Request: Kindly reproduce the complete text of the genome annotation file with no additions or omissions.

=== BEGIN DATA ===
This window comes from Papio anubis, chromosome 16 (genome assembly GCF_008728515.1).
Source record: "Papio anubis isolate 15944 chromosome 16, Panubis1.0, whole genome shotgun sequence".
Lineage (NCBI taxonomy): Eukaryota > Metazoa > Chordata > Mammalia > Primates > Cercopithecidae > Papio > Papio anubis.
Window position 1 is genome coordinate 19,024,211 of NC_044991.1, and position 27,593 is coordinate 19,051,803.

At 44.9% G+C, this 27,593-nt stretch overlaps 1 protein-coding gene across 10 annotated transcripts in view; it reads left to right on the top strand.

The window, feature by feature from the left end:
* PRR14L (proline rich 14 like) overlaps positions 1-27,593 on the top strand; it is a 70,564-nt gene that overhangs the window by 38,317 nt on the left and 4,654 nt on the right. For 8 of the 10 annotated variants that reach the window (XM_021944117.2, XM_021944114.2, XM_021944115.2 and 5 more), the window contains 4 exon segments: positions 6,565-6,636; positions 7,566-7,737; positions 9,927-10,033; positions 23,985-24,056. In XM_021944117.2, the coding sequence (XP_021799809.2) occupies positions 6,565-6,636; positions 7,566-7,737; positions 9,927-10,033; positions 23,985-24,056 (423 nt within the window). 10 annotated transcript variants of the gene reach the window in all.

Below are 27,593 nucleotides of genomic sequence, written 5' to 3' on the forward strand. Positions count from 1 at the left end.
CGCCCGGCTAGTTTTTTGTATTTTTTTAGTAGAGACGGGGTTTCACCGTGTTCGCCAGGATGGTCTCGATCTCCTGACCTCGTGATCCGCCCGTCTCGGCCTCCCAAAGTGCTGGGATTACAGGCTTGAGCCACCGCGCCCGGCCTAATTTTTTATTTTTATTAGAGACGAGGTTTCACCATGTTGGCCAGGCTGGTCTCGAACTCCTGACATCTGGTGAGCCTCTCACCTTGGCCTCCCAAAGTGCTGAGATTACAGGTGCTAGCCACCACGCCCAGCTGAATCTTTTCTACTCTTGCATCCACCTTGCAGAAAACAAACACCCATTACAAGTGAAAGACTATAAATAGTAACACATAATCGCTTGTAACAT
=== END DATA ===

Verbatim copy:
This window comes from Papio anubis, chromosome 16 (genome assembly GCF_008728515.1).
Source record: "Papio anubis isolate 15944 chromosome 16, Panubis1.0, whole genome shotgun sequence".
Lineage (NCBI taxonomy): Eukaryota > Metazoa > Chordata > Mammalia > Primates > Cercopithecidae > Papio > Papio anubis.
Window position 1 is genome coordinate 19,024,211 of NC_044991.1, and position 27,593 is coordinate 19,051,803.

At 44.9% G+C, this 27,593-nt stretch overlaps 1 protein-coding gene across 10 annotated transcripts in view; it reads left to right on the top strand.

The window, feature by feature from the left end:
* PRR14L (proline rich 14 like) overlaps positions 1-27,593 on the top strand; it is a 70,564-nt gene that overhangs the window by 38,317 nt on the left and 4,654 nt on the right. For 8 of the 10 annotated variants that reach the window (XM_021944117.2, XM_021944114.2, XM_021944115.2 and 5 more), the window contains 4 exon segments: positions 6,565-6,636; positions 7,566-7,737; positions 9,927-10,033; positions 23,985-24,056. In XM_021944117.2, the coding sequence (XP_021799809.2) occupies positions 6,565-6,636; positions 7,566-7,737; positions 9,927-10,033; positions 23,985-24,056 (423 nt within the window). 10 annotated transcript variants of the gene reach the window in all.

Below are 27,593 nucleotides of genomic sequence, written 5' to 3' on the forward strand. Positions count from 1 at the left end.
CGCCCGGCTAGTTTTTTGTATTTTTTTAGTAGAGACGGGGTTTCACCGTGTTCGCCAGGATGGTCTCGATCTCCTGACCTCGTGATCCGCCCGTCTCGGCCTCCCAAAGTGCTGGGATTACAGGCTTGAGCCACCGCGCCCGGCCTAATTTTTTATTTTTATTAGAGACGAGGTTTCACCATGTTGGCCAGGCTGGTCTCGAACTCCTGACATCTGGTGAGCCTCTCACCTTGGCCTCCCAAAGTGCTGAGATTACAGGTGCTAGCCACCACGCCCAGCTGAATCTTTTCTACTCTTGCATCCACCTTGCAGAAAACAAACACCCATTACAAGTGAAAGACTATAAATAGTAACACATAATCGCTTGTAACAT